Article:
Any pet owner knows there is no greater way to spill your deepest secrets than to your little best friend, but what if they could talk back? This mystical world may be closer than originally thought...
Professor emeritus, Con Slobodchikoff has been studying prairie dog communication for 30 years, at North Arizona University, and discovered that they have “a sophisticated communication system that has all the aspects of language”. After using AI to analyse the prairie dog’s calls he discovered that: “they have words for varied species of predator and can describe colour of the clothes of a human, or the coat of coyotes or dogs”. This remarkable discovery, although done on rodents, may be the first incredible step into the animal language. Now, he is incredibly convinced that we can decipher our pet’s vocabulary that he trying to raise money to be able to develop a canine/ feline translation device.
Futurologist William Higham, who co-authored the report for amazon, has said he believes that we will be able to communicate with animals in less than ten years. He also stated: “Innovative products that succeed are based around a genuine and major consumer need. The amount of money now spent on pets – they are becoming fur babies to so many people – means there is huge consumer demand for this. “.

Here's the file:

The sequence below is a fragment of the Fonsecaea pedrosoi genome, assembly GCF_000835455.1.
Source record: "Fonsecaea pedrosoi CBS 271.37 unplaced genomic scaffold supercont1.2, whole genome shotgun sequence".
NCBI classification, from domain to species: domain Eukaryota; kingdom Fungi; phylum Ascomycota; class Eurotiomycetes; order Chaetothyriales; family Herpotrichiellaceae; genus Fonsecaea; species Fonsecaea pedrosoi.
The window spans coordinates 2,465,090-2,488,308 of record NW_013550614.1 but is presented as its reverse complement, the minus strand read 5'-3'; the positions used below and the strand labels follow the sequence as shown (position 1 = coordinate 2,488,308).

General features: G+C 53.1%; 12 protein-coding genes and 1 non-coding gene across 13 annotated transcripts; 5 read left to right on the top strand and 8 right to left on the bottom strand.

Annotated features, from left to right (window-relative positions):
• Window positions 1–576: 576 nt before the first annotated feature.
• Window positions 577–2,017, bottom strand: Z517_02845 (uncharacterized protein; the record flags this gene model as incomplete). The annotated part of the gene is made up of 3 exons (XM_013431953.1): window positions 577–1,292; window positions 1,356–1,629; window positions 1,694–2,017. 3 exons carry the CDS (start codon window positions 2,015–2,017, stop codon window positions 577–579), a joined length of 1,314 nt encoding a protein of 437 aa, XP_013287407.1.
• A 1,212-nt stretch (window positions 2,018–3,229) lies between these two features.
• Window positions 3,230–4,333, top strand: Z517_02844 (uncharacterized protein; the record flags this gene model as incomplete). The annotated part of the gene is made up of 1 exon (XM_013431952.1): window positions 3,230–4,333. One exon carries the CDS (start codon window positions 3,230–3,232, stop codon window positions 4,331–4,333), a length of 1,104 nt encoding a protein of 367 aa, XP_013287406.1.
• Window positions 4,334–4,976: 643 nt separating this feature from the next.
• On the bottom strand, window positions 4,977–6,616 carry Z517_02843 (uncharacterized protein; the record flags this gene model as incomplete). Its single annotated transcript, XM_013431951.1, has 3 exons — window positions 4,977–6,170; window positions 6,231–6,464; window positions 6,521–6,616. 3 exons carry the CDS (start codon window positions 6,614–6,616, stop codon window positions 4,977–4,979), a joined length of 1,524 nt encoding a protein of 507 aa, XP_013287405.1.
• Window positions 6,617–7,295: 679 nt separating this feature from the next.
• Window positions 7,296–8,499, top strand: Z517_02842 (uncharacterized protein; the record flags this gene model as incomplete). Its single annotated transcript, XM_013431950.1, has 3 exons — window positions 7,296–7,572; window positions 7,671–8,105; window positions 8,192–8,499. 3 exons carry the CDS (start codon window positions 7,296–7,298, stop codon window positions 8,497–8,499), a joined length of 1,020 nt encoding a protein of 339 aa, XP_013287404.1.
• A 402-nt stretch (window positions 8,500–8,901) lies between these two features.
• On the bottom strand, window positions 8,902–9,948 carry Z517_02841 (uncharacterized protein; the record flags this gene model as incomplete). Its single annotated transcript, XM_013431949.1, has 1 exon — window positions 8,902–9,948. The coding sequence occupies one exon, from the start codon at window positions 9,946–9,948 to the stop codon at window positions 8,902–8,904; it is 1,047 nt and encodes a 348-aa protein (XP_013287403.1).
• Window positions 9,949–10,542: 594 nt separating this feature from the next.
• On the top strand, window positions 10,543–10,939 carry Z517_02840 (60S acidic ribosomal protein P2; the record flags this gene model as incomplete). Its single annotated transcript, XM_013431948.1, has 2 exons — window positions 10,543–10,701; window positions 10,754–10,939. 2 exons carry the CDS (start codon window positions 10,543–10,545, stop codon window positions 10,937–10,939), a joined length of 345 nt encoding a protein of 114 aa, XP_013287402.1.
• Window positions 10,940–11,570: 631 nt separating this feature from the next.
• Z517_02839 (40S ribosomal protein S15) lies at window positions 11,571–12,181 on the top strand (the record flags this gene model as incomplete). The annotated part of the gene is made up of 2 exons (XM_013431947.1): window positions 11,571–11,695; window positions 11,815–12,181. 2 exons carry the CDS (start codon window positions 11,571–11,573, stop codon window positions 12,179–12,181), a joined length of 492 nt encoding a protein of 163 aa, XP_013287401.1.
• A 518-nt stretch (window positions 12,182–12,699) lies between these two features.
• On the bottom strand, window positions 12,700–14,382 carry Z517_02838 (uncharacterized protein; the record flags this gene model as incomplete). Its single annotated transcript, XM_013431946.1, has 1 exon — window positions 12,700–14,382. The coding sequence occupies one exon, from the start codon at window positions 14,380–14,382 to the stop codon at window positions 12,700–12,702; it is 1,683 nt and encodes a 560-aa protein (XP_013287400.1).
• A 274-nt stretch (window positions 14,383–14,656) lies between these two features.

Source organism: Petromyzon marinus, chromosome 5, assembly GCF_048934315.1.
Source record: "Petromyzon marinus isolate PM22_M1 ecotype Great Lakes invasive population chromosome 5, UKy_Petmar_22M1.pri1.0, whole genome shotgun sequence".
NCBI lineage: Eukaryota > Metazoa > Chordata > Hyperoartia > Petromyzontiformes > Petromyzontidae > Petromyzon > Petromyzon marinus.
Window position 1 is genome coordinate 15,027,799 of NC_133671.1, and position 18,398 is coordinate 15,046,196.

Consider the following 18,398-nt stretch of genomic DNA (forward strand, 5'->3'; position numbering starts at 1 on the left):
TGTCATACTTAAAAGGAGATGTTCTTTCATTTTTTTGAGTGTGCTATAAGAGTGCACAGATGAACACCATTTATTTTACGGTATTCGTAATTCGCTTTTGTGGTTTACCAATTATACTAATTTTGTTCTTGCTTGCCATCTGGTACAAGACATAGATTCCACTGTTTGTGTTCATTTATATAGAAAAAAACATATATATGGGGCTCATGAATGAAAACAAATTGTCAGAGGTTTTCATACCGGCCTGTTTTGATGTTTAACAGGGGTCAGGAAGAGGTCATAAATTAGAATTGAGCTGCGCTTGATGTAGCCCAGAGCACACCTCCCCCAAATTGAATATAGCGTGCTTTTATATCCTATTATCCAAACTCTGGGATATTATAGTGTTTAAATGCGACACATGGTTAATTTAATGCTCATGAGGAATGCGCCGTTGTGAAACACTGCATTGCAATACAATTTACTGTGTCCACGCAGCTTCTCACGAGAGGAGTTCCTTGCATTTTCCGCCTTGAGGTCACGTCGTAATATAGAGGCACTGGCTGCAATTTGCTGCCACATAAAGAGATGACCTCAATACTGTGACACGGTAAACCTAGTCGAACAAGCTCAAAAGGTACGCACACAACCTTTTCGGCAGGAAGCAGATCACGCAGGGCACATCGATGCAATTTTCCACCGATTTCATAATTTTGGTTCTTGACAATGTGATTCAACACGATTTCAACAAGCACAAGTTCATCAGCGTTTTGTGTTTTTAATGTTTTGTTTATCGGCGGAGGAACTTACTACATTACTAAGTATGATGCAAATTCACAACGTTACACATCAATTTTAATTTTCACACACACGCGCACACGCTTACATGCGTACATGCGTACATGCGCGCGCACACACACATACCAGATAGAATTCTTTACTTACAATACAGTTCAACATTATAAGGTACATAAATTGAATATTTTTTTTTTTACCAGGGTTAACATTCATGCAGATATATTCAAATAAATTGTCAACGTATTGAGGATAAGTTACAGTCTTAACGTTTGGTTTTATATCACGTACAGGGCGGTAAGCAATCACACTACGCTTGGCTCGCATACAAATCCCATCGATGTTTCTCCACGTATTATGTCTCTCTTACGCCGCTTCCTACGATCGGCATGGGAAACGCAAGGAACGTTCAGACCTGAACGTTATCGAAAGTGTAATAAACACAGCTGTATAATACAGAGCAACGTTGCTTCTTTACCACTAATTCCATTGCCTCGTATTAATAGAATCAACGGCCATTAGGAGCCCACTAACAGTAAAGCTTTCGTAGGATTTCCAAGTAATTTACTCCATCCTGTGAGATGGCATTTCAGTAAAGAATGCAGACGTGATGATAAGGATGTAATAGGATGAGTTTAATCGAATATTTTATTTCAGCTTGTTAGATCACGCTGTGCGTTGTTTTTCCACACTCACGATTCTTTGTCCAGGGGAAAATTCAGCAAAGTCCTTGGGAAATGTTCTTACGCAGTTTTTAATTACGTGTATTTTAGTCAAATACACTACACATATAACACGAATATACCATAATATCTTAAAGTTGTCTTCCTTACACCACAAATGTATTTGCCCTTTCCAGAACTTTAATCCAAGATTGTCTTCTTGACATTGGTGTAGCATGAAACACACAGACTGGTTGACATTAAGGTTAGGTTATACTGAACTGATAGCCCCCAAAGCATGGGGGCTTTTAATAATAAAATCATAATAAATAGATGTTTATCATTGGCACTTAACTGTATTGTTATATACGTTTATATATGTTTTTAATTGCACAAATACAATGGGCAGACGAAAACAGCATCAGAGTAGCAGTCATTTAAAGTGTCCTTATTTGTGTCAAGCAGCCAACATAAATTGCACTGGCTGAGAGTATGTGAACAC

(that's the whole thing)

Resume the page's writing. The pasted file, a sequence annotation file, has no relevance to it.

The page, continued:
However, psychologist Juliane Kaminski is sceptical about the claims made; She believes that a dog’s bark is not a “language in the scientific sense”. She would also say that most dog ‘language’ are body movements and so a translation device wouldn’t be able to decipher them. However, she has stated that she believes a translation device could help, if possible, with children who have difficulties interpreting signals.
For example, in one study, it was found that if an image of a dog with its teeth bared menacingly was shown to an audience of young children they would declare the dog was “happy” or “smiling” and would have gone over and hugged it. A translation device, more so an interpretation device would be able to warn the children if there were dangers present.
These claims may seem bold, yet speech recognition software has developed massively in the last couple of years, migrating from an inflexible pre-programmed state to huge databases that can interpret so much more.
Amazon already has an app that claims to be able to translate a human voice into a cat’s meow, however reviews have said that the application can cause unnecessary stress to your cat or that their cat was just puzzled, so a scientifically backed translator could be just what we need. Another company, NSID (the Nordic Society for Invention and Discovery) attempted to make a dog translation device, however they declared the project “on pause” as they realised the extent of the challenge they had given themselves, meaning we are, for now, stuck with the “woofs” and “meows” of our furry companions.
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